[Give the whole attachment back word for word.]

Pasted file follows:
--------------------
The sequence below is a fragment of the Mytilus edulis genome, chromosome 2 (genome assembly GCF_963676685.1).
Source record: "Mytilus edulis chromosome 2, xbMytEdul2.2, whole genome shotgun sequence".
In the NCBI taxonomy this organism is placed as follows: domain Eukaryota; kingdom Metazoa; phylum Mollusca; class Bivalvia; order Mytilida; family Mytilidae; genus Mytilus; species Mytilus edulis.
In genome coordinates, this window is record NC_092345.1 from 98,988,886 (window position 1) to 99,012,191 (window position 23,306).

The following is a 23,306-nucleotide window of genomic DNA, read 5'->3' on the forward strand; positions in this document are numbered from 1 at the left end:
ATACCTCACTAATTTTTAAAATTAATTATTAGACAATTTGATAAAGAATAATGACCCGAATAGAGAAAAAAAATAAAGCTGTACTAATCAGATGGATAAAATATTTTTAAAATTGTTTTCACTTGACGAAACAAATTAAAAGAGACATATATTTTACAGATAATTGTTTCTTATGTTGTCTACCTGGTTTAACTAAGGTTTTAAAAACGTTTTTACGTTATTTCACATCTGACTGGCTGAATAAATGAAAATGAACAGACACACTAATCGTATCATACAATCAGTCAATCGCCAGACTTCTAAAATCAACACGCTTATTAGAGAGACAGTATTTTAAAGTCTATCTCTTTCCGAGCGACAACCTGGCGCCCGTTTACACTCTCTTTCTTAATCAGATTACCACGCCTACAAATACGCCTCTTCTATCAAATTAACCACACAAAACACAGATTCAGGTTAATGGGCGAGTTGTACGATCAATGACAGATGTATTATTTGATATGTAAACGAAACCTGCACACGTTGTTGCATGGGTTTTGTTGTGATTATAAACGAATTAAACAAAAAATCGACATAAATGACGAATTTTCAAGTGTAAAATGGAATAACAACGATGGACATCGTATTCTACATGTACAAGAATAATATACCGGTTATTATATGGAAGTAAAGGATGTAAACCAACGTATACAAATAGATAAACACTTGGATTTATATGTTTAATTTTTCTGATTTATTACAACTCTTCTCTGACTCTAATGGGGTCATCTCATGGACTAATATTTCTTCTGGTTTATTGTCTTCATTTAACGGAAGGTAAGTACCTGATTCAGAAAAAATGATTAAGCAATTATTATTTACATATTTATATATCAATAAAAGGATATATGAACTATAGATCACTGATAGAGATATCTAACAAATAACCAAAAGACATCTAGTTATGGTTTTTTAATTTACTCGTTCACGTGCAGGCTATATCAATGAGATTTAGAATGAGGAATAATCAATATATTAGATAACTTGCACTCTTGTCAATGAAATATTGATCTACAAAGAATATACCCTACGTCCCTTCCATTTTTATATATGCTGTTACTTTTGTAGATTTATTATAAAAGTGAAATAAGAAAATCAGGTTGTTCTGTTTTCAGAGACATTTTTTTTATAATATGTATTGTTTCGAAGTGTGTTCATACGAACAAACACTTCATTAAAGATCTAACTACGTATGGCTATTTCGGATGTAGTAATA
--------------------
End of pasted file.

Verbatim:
The sequence below is a fragment of the Mytilus edulis genome, chromosome 2 (genome assembly GCF_963676685.1).
Source record: "Mytilus edulis chromosome 2, xbMytEdul2.2, whole genome shotgun sequence".
In the NCBI taxonomy this organism is placed as follows: domain Eukaryota; kingdom Metazoa; phylum Mollusca; class Bivalvia; order Mytilida; family Mytilidae; genus Mytilus; species Mytilus edulis.
In genome coordinates, this window is record NC_092345.1 from 98,988,886 (window position 1) to 99,012,191 (window position 23,306).

The following is a 23,306-nucleotide window of genomic DNA, read 5'->3' on the forward strand; positions in this document are numbered from 1 at the left end:
ATACCTCACTAATTTTTAAAATTAATTATTAGACAATTTGATAAAGAATAATGACCCGAATAGAGAAAAAAAATAAAGCTGTACTAATCAGATGGATAAAATATTTTTAAAATTGTTTTCACTTGACGAAACAAATTAAAAGAGACATATATTTTACAGATAATTGTTTCTTATGTTGTCTACCTGGTTTAACTAAGGTTTTAAAAACGTTTTTACGTTATTTCACATCTGACTGGCTGAATAAATGAAAATGAACAGACACACTAATCGTATCATACAATCAGTCAATCGCCAGACTTCTAAAATCAACACGCTTATTAGAGAGACAGTATTTTAAAGTCTATCTCTTTCCGAGCGACAACCTGGCGCCCGTTTACACTCTCTTTCTTAATCAGATTACCACGCCTACAAATACGCCTCTTCTATCAAATTAACCACACAAAACACAGATTCAGGTTAATGGGCGAGTTGTACGATCAATGACAGATGTATTATTTGATATGTAAACGAAACCTGCACACGTTGTTGCATGGGTTTTGTTGTGATTATAAACGAATTAAACAAAAAATCGACATAAATGACGAATTTTCAAGTGTAAAATGGAATAACAACGATGGACATCGTATTCTACATGTACAAGAATAATATACCGGTTATTATATGGAAGTAAAGGATGTAAACCAACGTATACAAATAGATAAACACTTGGATTTATATGTTTAATTTTTCTGATTTATTACAACTCTTCTCTGACTCTAATGGGGTCATCTCATGGACTAATATTTCTTCTGGTTTATTGTCTTCATTTAACGGAAGGTAAGTACCTGATTCAGAAAAAATGATTAAGCAATTATTATTTACATATTTATATATCAATAAAAGGATATATGAACTATAGATCACTGATAGAGATATCTAACAAATAACCAAAAGACATCTAGTTATGGTTTTTTAATTTACTCGTTCACGTGCAGGCTATATCAATGAGATTTAGAATGAGGAATAATCAATATATTAGATAACTTGCACTCTTGTCAATGAAATATTGATCTACAAAGAATATACCCTACGTCCCTTCCATTTTTATATATGCTGTTACTTTTGTAGATTTATTATAAAAGTGAAATAAGAAAATCAGGTTGTTCTGTTTTCAGAGACATTTTTTTTATAATATGTATTGTTTCGAAGTGTGTTCATACGAACAAACACTTCATTAAAGATCTAACTACGTATGGCTATTTCGGATGTAGTAATA